Admittedly, there are many things that, rightly or wrongly, get in the way of adventure. Be that the weather, work, family life, or even a lack of motivation. So when that’s the case, you need to settle down with a good couple of travel books.
There are loads of inspiring books out there, but here, Naomi Dunbar checks out the latest ones from the world of adventure travel…
Artist David Bellamy transports us into the wild and wonderful lands of the Arctic with his photographs, beautifully illustrated sketches and watercolour paintings. David has always loved exploring the world’s incredible landscapes, wildlife and people, and loves capturing his discoveries through the means of art. During the making of this book he found himself doing his sketches on moving dog sledges, keeping a wary eye out for hungry polar bears, and sometimes it was so cold his paint would freeze up! The perfect combination of storytelling, entertaining anecdotes and imagery, this book is a delightful insight into David’s icy adventures.
The Land Beyond details the journey of Leon McCarron, an award-winning adventurer and filmmaker, who walked from Jerusalem to Jordan and the deserts of the Sinai. His walking route follows a series of ancient trading trails and wild paths, as he travels mostly solo through some of the most staggering landscapes in the world. On his journey, Leon discovers fascinating history, rich cultures, and experiences humbling hospitality from the locals throughout these holy lands. His account is both entertaining and educational, revealing the true reality of the Middle East and those who live there – a fascinating read for anyone who loves adventure away from the usual suspects.
The Anti-Boredom Book of Brilliant Outdoor Things To Do
Need some weekend entertainment for the kids? Well, look no further. In fact, this’ll keep the little’uns out of trouble for many weekends to come. The book is brimming with fun outdoor activities, brilliant games, giggle inducing facts and silly lists – which I’m sure will keep the adults entertained too. Not only is the book stuffed full of things to do outdoors, but it’s got you covered should you find yourself at a loose end on a rainy day. From making dens and playing sock golf to sunflower growing competitions and treasure hunts, this book is the cure for boredom.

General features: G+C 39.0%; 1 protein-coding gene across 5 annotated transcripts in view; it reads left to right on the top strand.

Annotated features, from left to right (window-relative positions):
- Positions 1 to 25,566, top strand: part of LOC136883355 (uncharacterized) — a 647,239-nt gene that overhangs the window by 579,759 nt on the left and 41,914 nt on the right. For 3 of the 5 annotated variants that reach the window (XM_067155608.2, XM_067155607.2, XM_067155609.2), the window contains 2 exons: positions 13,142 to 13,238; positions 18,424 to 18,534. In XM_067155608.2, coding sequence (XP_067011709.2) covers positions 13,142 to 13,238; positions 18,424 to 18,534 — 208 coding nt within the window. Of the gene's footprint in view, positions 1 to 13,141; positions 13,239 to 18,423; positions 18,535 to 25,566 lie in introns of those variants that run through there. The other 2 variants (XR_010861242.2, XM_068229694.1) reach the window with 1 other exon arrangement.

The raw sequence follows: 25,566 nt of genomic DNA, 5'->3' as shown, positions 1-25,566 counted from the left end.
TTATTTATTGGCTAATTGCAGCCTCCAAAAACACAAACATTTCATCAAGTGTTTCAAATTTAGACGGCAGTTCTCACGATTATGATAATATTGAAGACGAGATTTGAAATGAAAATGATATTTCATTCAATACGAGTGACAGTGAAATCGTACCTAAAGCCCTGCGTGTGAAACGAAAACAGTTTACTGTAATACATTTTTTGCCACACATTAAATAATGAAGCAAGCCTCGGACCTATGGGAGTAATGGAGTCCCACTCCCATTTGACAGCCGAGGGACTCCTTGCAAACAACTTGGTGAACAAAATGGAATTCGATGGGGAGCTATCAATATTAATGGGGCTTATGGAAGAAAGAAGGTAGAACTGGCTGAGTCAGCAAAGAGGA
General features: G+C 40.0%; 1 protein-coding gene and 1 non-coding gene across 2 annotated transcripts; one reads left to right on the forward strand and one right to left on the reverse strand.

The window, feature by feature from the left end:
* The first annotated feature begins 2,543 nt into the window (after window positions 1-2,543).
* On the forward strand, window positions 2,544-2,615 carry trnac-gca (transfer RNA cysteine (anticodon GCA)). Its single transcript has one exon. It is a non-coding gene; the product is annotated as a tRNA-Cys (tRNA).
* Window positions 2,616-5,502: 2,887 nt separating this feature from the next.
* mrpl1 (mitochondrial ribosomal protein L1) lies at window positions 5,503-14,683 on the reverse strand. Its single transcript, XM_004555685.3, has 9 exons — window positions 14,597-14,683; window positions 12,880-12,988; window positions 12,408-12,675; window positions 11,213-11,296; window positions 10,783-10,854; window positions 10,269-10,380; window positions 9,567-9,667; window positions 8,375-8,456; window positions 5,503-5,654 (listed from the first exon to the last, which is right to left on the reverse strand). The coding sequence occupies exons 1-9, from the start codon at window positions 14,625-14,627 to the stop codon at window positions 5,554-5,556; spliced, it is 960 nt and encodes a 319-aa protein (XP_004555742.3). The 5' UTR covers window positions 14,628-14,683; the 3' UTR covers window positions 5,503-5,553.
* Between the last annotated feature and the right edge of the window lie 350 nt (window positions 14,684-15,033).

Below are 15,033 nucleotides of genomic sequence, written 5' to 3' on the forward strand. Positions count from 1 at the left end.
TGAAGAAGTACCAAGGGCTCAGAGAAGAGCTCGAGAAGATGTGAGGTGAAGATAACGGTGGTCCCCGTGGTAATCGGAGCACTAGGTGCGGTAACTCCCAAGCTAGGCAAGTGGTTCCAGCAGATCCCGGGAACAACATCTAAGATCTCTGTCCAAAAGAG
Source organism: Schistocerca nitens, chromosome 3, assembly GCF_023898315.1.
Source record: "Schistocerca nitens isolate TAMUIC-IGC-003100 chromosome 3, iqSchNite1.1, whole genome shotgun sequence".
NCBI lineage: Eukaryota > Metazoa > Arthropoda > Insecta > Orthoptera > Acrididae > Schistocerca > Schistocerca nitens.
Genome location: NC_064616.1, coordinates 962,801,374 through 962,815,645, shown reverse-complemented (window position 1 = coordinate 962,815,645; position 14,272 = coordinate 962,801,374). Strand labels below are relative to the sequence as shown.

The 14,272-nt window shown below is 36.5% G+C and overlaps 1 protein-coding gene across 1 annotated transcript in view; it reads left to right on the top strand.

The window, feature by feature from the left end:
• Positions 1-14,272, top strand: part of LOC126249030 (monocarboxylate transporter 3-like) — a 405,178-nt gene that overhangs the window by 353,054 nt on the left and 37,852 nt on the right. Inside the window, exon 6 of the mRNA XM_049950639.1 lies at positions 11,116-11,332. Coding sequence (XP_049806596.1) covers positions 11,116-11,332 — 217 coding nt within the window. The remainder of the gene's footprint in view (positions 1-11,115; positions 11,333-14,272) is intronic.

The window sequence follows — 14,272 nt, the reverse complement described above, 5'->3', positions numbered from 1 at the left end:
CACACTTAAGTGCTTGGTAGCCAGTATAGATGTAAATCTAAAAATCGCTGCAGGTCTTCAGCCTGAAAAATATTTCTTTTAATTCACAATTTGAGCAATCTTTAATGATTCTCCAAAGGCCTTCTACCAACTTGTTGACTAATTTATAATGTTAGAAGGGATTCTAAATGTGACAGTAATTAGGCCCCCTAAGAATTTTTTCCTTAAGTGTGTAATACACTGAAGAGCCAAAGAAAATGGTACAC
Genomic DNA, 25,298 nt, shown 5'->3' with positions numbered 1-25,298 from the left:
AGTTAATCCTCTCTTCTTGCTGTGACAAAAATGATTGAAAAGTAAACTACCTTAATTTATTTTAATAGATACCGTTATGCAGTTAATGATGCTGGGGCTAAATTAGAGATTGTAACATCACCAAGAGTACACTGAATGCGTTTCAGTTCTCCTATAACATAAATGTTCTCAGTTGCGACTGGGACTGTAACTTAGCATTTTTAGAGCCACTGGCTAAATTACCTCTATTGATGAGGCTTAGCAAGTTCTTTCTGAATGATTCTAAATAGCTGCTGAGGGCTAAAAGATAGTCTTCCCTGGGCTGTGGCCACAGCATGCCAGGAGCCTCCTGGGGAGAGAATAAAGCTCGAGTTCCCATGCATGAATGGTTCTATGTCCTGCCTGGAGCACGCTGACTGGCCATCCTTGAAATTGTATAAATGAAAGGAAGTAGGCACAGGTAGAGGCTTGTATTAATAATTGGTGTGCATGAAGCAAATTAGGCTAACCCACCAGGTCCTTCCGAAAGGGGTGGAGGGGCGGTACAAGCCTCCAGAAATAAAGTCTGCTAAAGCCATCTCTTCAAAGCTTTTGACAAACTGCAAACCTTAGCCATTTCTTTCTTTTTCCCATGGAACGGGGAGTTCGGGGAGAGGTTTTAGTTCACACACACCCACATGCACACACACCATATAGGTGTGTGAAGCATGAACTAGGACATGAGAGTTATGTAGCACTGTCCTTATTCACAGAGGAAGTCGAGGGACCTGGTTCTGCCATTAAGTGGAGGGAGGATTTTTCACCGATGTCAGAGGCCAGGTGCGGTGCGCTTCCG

Ash Dykes is a fearless young adventurer from Wales. At the age of 23, he became the first person to walk, solo and unsupported, across Mongolia. The 73-day journey was dangerous due to the extreme conditions he had to endure – he almost didn’t make it. A year later, he spent over five months trekking the length of Madagascar via eight of its highest peaks, across raging rivers and through dense impenetrable jungle – another world first. In his book Mission: Possible, Ash reveals his remarkable stories of these two incredible world records and the dangers he faced along the way. From dodging wolves and a drunk man with a gun to hiking mountains with a cockerel named Gertrude, this is an inspirational read from an exciting young adventurer.
The perfect little book for those looking to explore the beauty and charm of the Cotswolds, this guide features 20 circular routes that are all roughly between seven and 12 miles. The trails detailed within this book vary in difficulty and are suitable for hill walkers of all abilities. Together with beautiful photos, each route includes an Ordinance Survey 1:25,000 map, directions that are easy to follow, information regarding distance and navigation, details about the surrounding area, and refreshment pit stop suggestions. Each route is packed full of stunning landmarks, picturesque villages, staggering manor houses and interesting history.
Harold Tilman was among one of the greatest adventurers of his time. He was a pioneering mountaineer and sailor who lived a fascinating life stuffed full of adventure, danger, exploration and, um… alcohol.
Anyway, this book is an incredible account of Harold’s expeditions in Nepal during the years of 1949 and 1950. He took great advantage of some of the first access for Westerners to these staggering lands in the 20th century, and ambitiously explored the likes of Everest and Annapurna. An inspirational read with some fascinating old photographs.
Award winning travel writer Nicholas Jubber tells a deeply moving story of resilience and compassion in the face of terror as well as a gripping tale of adventure as he crosses the Atlas Mountains, Western Sahara and up the Niger River to Timbuktu.
This epic journey saw Nicholas taken, in disguise, into the desert to learn the age-old skills of the nomads and their ancient ways of life. He explores why their continued existence is essential to the Sahara, yet due to the challenges of the twenty-first century, how they are under threat. This is a compelling read and an intriguing insight into the culture of these people.